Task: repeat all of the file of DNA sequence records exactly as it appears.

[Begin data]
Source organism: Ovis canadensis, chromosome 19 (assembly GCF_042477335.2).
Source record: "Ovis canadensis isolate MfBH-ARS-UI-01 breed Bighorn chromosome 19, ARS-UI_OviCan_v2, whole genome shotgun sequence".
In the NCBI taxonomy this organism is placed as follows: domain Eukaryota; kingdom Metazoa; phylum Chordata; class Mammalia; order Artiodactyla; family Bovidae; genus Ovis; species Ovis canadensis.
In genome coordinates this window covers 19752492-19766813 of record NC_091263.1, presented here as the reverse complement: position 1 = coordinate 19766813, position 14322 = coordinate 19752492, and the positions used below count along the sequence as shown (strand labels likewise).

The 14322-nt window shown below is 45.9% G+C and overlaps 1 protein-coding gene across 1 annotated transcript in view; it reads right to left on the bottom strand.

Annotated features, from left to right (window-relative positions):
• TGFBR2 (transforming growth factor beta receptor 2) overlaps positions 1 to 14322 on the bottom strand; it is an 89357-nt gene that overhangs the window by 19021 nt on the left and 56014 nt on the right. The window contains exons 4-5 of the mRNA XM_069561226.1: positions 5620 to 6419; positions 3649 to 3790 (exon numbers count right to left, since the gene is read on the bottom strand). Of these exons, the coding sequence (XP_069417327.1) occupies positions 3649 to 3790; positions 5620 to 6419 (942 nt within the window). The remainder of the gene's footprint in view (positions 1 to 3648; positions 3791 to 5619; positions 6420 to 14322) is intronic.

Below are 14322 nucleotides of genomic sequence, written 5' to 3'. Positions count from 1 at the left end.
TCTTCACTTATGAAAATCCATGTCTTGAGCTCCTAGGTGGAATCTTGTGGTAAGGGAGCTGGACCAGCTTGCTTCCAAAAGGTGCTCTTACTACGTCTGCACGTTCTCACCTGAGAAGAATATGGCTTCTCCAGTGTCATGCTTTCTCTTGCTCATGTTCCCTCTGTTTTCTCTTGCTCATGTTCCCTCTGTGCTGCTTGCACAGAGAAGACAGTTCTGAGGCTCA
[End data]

Source organism: Ovis canadensis, chromosome 19 (assembly GCF_042477335.2).
Source record: "Ovis canadensis isolate MfBH-ARS-UI-01 breed Bighorn chromosome 19, ARS-UI_OviCan_v2, whole genome shotgun sequence".
In the NCBI taxonomy this organism is placed as follows: domain Eukaryota; kingdom Metazoa; phylum Chordata; class Mammalia; order Artiodactyla; family Bovidae; genus Ovis; species Ovis canadensis.
In genome coordinates this window covers 19752492-19766813 of record NC_091263.1, presented here as the reverse complement: position 1 = coordinate 19766813, position 14322 = coordinate 19752492, and the positions used below count along the sequence as shown (strand labels likewise).

The 14322-nt window shown below is 45.9% G+C and overlaps 1 protein-coding gene across 1 annotated transcript in view; it reads right to left on the bottom strand.

Annotated features, from left to right (window-relative positions):
• TGFBR2 (transforming growth factor beta receptor 2) overlaps positions 1 to 14322 on the bottom strand; it is an 89357-nt gene that overhangs the window by 19021 nt on the left and 56014 nt on the right. The window contains exons 4-5 of the mRNA XM_069561226.1: positions 5620 to 6419; positions 3649 to 3790 (exon numbers count right to left, since the gene is read on the bottom strand). Of these exons, the coding sequence (XP_069417327.1) occupies positions 3649 to 3790; positions 5620 to 6419 (942 nt within the window). The remainder of the gene's footprint in view (positions 1 to 3648; positions 3791 to 5619; positions 6420 to 14322) is intronic.

Below are 14322 nucleotides of genomic sequence, written 5' to 3'. Positions count from 1 at the left end.
TCTTCACTTATGAAAATCCATGTCTTGAGCTCCTAGGTGGAATCTTGTGGTAAGGGAGCTGGACCAGCTTGCTTCCAAAAGGTGCTCTTACTACGTCTGCACGTTCTCACCTGAGAAGAATATGGCTTCTCCAGTGTCATGCTTTCTCTTGCTCATGTTCCCTCTGTTTTCTCTTGCTCATGTTCCCTCTGTGCTGCTTGCACAGAGAAGACAGTTCTGAGGCTCA